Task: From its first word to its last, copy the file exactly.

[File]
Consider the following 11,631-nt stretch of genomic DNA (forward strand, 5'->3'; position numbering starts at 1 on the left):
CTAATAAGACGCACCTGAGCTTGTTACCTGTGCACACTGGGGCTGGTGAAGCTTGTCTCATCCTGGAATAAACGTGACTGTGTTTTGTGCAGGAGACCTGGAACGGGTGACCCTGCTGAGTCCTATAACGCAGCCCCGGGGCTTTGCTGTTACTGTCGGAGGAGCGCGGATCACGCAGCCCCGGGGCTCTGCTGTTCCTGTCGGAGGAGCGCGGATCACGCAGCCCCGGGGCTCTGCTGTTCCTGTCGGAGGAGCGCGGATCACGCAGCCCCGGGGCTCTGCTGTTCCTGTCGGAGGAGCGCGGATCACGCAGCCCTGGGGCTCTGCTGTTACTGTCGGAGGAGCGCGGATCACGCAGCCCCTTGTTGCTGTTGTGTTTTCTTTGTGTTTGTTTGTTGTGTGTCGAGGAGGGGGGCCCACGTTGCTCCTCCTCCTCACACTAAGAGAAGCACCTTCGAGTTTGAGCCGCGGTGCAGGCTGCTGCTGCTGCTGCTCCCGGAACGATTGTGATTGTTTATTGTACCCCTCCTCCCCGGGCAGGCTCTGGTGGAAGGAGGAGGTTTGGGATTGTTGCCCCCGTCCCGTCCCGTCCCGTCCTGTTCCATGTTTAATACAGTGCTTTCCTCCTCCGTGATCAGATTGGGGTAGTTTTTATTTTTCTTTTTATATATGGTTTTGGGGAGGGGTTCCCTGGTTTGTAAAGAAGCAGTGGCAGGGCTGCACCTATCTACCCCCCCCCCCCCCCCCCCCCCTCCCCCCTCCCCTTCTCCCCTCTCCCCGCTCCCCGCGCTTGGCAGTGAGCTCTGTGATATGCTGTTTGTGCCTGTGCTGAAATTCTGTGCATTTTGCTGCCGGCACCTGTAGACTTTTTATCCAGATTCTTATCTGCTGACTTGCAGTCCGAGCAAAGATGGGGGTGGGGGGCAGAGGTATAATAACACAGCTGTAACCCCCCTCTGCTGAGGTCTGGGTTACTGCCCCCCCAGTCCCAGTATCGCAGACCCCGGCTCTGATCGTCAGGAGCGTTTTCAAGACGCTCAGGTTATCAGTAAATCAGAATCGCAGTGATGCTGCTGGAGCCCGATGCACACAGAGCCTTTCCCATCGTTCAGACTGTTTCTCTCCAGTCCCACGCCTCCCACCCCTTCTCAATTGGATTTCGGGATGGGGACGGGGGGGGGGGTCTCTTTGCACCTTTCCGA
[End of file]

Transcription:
Consider the following 11,631-nt stretch of genomic DNA (forward strand, 5'->3'; position numbering starts at 1 on the left):
CTAATAAGACGCACCTGAGCTTGTTACCTGTGCACACTGGGGCTGGTGAAGCTTGTCTCATCCTGGAATAAACGTGACTGTGTTTTGTGCAGGAGACCTGGAACGGGTGACCCTGCTGAGTCCTATAACGCAGCCCCGGGGCTTTGCTGTTACTGTCGGAGGAGCGCGGATCACGCAGCCCCGGGGCTCTGCTGTTCCTGTCGGAGGAGCGCGGATCACGCAGCCCCGGGGCTCTGCTGTTCCTGTCGGAGGAGCGCGGATCACGCAGCCCCGGGGCTCTGCTGTTCCTGTCGGAGGAGCGCGGATCACGCAGCCCTGGGGCTCTGCTGTTACTGTCGGAGGAGCGCGGATCACGCAGCCCCTTGTTGCTGTTGTGTTTTCTTTGTGTTTGTTTGTTGTGTGTCGAGGAGGGGGGCCCACGTTGCTCCTCCTCCTCACACTAAGAGAAGCACCTTCGAGTTTGAGCCGCGGTGCAGGCTGCTGCTGCTGCTGCTCCCGGAACGATTGTGATTGTTTATTGTACCCCTCCTCCCCGGGCAGGCTCTGGTGGAAGGAGGAGGTTTGGGATTGTTGCCCCCGTCCCGTCCCGTCCCGTCCTGTTCCATGTTTAATACAGTGCTTTCCTCCTCCGTGATCAGATTGGGGTAGTTTTTATTTTTCTTTTTATATATGGTTTTGGGGAGGGGTTCCCTGGTTTGTAAAGAAGCAGTGGCAGGGCTGCACCTATCTACCCCCCCCCCCCCCCCCCCCCCTCCCCCCTCCCCTTCTCCCCTCTCCCCGCTCCCCGCGCTTGGCAGTGAGCTCTGTGATATGCTGTTTGTGCCTGTGCTGAAATTCTGTGCATTTTGCTGCCGGCACCTGTAGACTTTTTATCCAGATTCTTATCTGCTGACTTGCAGTCCGAGCAAAGATGGGGGTGGGGGGCAGAGGTATAATAACACAGCTGTAACCCCCCTCTGCTGAGGTCTGGGTTACTGCCCCCCCAGTCCCAGTATCGCAGACCCCGGCTCTGATCGTCAGGAGCGTTTTCAAGACGCTCAGGTTATCAGTAAATCAGAATCGCAGTGATGCTGCTGGAGCCCGATGCACACAGAGCCTTTCCCATCGTTCAGACTGTTTCTCTCCAGTCCCACGCCTCCCACCCCTTCTCAATTGGATTTCGGGATGGGGACGGGGGGGGGGGTCTCTTTGCACCTTTCCGA